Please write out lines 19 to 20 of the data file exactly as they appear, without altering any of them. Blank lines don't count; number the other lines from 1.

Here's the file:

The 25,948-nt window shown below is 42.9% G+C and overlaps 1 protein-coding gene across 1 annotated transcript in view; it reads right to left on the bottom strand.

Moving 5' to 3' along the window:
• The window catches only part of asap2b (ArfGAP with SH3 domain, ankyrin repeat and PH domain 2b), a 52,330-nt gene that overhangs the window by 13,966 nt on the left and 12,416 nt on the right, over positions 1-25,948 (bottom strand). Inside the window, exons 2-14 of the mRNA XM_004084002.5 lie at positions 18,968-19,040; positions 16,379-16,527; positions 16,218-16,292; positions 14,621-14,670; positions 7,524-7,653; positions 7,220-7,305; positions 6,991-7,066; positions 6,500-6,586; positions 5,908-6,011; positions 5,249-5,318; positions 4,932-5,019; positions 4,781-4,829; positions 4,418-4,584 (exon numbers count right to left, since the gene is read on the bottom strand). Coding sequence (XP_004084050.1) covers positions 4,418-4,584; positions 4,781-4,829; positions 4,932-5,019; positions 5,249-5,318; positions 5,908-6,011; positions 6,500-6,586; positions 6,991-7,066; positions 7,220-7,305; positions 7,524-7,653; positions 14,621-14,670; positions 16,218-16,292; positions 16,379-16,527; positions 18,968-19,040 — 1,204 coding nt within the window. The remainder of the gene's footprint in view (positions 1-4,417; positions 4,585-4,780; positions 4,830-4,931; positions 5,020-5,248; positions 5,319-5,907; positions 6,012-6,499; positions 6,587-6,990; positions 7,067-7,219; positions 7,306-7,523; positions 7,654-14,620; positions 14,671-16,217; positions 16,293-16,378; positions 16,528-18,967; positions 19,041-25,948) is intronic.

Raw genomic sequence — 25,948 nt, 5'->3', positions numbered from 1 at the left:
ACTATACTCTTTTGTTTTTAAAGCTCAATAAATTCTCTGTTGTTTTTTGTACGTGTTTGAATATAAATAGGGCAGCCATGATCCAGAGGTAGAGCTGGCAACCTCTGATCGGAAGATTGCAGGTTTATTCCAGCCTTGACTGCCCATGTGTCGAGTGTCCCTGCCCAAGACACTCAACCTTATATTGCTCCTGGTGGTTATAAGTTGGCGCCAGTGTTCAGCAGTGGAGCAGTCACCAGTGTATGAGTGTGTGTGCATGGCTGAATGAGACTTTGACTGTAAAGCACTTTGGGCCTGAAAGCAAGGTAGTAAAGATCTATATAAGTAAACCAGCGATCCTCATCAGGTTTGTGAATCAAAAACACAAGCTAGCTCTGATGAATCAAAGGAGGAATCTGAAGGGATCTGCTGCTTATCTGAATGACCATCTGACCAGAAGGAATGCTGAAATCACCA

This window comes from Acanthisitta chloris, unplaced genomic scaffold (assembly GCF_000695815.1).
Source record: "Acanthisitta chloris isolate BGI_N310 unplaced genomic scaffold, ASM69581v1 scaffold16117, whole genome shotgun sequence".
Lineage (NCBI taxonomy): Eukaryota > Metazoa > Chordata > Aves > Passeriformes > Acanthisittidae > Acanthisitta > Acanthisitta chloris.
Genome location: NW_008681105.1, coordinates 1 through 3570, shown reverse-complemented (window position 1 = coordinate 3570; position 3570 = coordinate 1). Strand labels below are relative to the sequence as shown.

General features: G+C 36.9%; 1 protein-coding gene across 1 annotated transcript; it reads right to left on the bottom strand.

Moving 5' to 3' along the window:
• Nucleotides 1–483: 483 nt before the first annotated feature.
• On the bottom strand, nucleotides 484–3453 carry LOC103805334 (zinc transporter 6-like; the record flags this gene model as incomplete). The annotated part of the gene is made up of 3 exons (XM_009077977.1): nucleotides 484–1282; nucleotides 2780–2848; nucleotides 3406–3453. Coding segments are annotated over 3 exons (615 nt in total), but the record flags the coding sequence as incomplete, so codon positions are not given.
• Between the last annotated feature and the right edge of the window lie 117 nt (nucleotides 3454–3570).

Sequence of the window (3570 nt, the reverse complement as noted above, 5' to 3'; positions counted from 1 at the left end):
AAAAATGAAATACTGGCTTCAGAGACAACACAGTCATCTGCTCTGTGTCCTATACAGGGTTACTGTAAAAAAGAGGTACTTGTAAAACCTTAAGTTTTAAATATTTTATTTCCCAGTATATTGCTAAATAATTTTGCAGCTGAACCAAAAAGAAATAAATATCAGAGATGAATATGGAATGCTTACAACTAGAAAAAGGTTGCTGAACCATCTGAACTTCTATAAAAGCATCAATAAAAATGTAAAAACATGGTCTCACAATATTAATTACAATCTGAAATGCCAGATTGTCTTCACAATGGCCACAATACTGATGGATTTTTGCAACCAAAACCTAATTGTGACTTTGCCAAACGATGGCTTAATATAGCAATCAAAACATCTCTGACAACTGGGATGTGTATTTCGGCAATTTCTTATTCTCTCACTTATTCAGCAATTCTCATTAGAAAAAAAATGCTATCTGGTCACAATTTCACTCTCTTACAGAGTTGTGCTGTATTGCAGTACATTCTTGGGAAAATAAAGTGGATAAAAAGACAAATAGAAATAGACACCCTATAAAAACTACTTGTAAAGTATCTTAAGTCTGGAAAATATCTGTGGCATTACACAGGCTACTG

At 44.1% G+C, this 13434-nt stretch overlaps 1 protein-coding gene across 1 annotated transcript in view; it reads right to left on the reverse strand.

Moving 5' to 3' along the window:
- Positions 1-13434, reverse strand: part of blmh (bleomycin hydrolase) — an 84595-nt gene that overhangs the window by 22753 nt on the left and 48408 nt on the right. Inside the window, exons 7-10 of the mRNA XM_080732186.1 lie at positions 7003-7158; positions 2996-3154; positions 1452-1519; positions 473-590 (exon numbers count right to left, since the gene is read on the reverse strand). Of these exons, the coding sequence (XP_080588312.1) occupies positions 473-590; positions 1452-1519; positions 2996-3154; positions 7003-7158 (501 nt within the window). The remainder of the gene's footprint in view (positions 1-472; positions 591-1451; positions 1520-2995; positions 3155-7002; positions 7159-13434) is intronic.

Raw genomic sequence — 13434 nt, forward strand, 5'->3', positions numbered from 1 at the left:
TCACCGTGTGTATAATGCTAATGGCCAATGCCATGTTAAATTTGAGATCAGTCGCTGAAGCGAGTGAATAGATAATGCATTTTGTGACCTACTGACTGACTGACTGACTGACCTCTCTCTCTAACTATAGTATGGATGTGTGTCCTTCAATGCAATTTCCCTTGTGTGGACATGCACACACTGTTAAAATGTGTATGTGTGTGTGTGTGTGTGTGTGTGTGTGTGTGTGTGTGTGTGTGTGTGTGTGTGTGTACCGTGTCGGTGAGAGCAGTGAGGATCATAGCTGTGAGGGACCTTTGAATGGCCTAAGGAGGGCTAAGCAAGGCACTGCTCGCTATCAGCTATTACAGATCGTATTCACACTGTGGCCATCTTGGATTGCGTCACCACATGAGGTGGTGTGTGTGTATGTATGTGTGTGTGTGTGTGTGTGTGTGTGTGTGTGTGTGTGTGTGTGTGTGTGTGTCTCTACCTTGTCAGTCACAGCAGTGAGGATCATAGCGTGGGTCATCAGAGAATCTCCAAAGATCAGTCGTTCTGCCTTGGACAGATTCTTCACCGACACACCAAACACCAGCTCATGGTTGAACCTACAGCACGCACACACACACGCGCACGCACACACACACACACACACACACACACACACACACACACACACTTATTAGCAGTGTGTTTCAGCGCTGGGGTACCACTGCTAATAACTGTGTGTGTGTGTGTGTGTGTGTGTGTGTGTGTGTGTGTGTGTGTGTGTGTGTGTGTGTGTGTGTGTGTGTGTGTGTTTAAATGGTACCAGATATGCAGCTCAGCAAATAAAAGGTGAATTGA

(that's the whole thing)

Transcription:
- Positions 1-13434, reverse strand: part of blmh (bleomycin hydrolase) — an 84595-nt gene that overhangs the window by 22753 nt on the left and 48408 nt on the right. Inside the window, exons 7-10 of the mRNA XM_080732186.1 lie at positions 7003-7158; positions 2996-3154; positions 1452-1519; positions 473-590 (exon numbers count right to left, since the gene is read on the reverse strand). Of these exons, the coding sequence (XP_080588312.1) occupies positions 473-590; positions 1452-1519; positions 2996-3154; positions 7003-7158 (501 nt within the window). The remainder of the gene's footprint in view (positions 1-472; positions 591-1451; positions 1520-2995; positions 3155-7002; positions 7159-13434) is intronic.

Raw genomic sequence — 13434 nt, forward strand, 5'->3', positions numbered from 1 at the left: